The U.S. Coast Guard has set port condition Whiskey for all ports in South Florida as of 8 a.m. Wednesday.
Those ports include, PortMiami, Miami River, Port Everglades, Port of Palm Beach and the Port of Fort Pierce.
The condition was set because of the expectation of sustained gale force winds of 25 mph and gusts up to 40 mph generated by Hurricane Irma that may arrive within 72 hours.
Officials said the ports are currently open to all commercial traffic, but commercial vessels and barges greater than 500 gross tons should make plans to depart whichever port they are docked at.
Those who own vessels that they wish to remain at the port must contact the Coast Guard captain of the port to receive permission and are required to submit a safe mooring plan in writing.
The Coast Guard said vessels bound for South Florida unable to depart 24 hours prior to threatening winds making landfall in the area are advised to seek an alternate destination.
Locals who own boats are also advised to seek safe harbor as soon as possible because drawbridges might not be operating if sustained winds reach 25 mph or when an evacuation is in progress.
The Coast Guard said that if port condition Yankee is set, meaning sustained gale force winds are expected within 24 hours, vessel movement will be restricted, and all movements must be approved by the captain of the port.
Below is a list of warnings for boat owners from the Coast Guard:
• Stay off the water. The Coast Guard's search and rescue capabilities degrade as storm conditions strengthen. This means help could be delayed. Boaters should heed weather watches, warnings and small craft advisories.
• Evacuate as necessary. If mandatory evacuations are set for an area, the public should evacuate without delay. Coast Guard personnel and other emergency responders may not be able to evacuate or rescue those in danger during the storm.
• Secure belongings. Owners of large boats are urged to move their vessels to inland marinas where they will be less vulnerable to breaking free of their moorings or to sustaining damage. Trailer-able boats should be pulled from the water and stored in a place that is not prone to flooding. Those who are leaving their boats in the water are reminded to update your Emergency Position Indicating Radio Beacon (EPIRB) registration, and secure them safely to your vessel prior to a major storm. These devices often float free from vessels in marinas or at docks during hurricanes and signal a distress when there is none. remove EPIRBs and to secure life rings, lifejackets and small boats. These items, if not properly secured, can break free and require valuable search and rescue resources be diverted to ensure people are not in distress.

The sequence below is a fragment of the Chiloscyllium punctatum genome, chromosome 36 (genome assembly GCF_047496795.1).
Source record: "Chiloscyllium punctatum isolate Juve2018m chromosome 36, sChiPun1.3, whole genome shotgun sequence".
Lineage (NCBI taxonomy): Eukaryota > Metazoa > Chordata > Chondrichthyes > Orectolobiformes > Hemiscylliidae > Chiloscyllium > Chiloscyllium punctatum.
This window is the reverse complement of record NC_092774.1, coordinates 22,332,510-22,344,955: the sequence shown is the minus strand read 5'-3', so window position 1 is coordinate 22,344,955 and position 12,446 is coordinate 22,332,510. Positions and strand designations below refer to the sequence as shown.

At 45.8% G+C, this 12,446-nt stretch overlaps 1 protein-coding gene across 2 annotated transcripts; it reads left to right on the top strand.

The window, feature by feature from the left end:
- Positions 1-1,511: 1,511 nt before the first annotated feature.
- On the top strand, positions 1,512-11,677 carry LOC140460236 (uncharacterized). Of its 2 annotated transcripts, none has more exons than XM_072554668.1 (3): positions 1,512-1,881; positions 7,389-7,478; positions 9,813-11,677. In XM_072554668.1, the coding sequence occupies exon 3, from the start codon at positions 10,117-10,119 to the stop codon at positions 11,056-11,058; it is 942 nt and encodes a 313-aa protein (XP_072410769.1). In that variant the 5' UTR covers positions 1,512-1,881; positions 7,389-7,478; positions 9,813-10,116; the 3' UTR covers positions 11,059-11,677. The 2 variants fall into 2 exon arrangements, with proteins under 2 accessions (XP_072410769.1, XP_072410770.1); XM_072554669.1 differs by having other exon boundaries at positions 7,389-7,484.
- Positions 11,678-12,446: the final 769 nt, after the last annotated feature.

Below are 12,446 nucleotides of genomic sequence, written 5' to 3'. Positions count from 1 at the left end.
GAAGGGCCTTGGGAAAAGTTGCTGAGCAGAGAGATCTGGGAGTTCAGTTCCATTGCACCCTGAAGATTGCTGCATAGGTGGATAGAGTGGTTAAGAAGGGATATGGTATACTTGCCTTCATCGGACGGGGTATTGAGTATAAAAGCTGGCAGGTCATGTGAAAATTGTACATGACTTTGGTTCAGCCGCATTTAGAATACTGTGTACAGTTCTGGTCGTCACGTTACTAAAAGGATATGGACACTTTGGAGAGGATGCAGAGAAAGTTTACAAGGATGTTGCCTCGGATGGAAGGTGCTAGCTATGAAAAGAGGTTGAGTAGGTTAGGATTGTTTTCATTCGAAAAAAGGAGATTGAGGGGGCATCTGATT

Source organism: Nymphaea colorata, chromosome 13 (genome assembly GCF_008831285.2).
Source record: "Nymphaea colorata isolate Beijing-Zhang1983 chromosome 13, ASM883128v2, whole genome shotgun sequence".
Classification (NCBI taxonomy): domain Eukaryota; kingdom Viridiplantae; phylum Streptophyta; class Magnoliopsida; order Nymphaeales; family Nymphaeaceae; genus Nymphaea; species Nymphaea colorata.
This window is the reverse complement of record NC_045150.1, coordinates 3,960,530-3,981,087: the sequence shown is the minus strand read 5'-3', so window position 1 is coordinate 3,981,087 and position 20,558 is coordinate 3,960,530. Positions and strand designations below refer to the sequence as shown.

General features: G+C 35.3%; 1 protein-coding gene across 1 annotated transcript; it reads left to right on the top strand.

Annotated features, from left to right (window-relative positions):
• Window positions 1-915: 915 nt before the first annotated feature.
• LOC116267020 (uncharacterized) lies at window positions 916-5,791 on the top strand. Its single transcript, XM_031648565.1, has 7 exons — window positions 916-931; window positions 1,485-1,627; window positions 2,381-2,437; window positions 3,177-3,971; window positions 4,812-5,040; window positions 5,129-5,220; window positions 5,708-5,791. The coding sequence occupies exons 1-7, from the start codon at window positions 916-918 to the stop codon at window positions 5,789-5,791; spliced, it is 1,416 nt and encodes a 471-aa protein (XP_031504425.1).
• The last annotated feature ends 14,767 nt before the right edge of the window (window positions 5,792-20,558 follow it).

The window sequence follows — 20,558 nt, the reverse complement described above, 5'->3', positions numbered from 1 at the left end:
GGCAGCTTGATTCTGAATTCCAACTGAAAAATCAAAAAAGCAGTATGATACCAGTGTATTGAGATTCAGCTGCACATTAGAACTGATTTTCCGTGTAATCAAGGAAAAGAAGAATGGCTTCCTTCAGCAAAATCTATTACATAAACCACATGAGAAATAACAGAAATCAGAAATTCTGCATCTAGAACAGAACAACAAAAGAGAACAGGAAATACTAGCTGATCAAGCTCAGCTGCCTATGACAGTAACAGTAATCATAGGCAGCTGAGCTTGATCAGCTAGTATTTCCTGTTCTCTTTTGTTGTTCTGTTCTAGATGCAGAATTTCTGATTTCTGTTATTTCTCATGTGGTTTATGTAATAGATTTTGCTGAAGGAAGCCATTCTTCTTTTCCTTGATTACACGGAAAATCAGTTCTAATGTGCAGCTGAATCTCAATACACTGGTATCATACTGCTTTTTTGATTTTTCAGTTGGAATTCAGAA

• Stay clear of beaches. Wave heights and currents typically increase before a storm makes landfall. Even the best swimmers can fall victim to the strong waves and rip currents caused by hurricanes. Swimmers should stay clear of beaches until local lifeguards and law enforcement officials say the water is safe.
• Be prepared. Area residents should be prepared by developing a family plan, creating a disaster supply kit, having a place to go, securing their home and having a plan for pets. Information can be found at the National Hurricane Center's webpage.
• Stay informed. The public should monitor the progress and strength of the storm through local television, radio and Internet. Boaters can monitor its progress on VHF radio channel 16. Information can also be obtained on small craft advisories and warnings on VHF radio channel 16.